Movie Review: The Christmas Candle
On the same weekend that most people went to see “Hunger Games 2,” we opted to see the new holiday drama, “The Christmas Candle.” Here’s what you most need to know about this movie, which is based on the book by Christian writer Max Lucado (who makes a cameo).
“Deep in the heart of the English countryside lies the enchanting village of Gladbury. Legend has it, every 25 years an angel visits the village candlemaker and touches a single candle. Whoever lights this candle receives a miracle on Christmas Eve. But in 1890, at the dawn of the electric age, this centuries old legend may come to an end.
“When David Richmond (Hans Matheson), a progressive young minister, arrives in Gladbury, the villagers discover a new formula for miracles: good deeds and acts of kindness. While David’s quest to modernize Gladbury sets him at odds with the old world candlemaker, he finds an unlikely ally in the lovely skeptic, Emily Barstow (Samantha Barks). Now, the fiery candlemaker must fight to preserve the legacy of the Christmas Candle. But when the candle goes missing, the miraculous and human collide in the most astonishing Christmas the village of Gladbury has ever seen.” (Note: Plot excerpted from the movie’s website: www.thechristmascandlemovie.com)
If you go into this movie expecting yet-another Hallmark-style holiday film, you will walk away pleased and impressed. The movie’s acting, for example, is far better in quality than Hallmark, and its religious ideals are decidedly more Christian (though, as I will bring up later, not necessarily theologically air-tight).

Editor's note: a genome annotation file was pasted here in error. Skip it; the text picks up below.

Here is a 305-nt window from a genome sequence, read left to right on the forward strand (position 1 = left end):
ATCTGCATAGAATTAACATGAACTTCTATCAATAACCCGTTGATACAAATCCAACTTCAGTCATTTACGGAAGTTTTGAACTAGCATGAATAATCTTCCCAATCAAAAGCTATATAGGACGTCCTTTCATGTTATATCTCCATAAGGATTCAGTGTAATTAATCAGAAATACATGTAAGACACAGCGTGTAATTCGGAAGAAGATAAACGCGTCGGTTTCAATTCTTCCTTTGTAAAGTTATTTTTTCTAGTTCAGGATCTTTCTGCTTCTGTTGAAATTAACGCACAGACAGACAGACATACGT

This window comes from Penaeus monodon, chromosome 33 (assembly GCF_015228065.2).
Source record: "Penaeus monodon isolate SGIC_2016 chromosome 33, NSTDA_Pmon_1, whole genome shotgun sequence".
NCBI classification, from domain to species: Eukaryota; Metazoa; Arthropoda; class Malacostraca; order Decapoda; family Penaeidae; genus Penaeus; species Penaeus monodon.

The movie’s main characters, despite portraying people from more than 100 years ago in England, were easy to identify with. The film has no foul language and the music is exceptional. Also, there is a budding romance that touches the heart.
The movie also provides a debut platform from singer Susan Boyle. Ms. Boyle, who became an overnight success after appearing on “Britain’s Got Talent” (their version of “American Idol”), also shows an ability to act, as well as the expected excellent vocals.
For some of the youngest viewers, families will need to talk about out-of-wedlock births (which is contained in the plot, though portrayed as a bad thing).
One of the main themes running throughout the movie, as it is with much of life, is suffering and miracles. Should Christians expect prayers to be answered their way (or God’s way)? Should we pray for healing and expect miracles? These questions are dealt with in the movie, and within the fictional plot, conclusions are made.
Without spoiling the plot, there is a portrayal of angelophanies (i.e. appearances). Speaking of which, the role of angels within the movie more closely resembles a “Touched-by-An-Angel” Roma Downey one than what you see in actual Scripture.
The movie also explores the tension between faith and good works, and it shows the futility of working our way to heaven.
If you are looking for a good Christmas movie for the whole family, “The Christmas Candle,” could be a good choice. While this fictional tale is sure to warm hearts this Christmas, it probably won’t change the box-office landscape or the moral landscape of the country at the same time. Nevertheless, I am glad they made the movie in time for Christmas.
Rating: 2.5 stars (out of 4)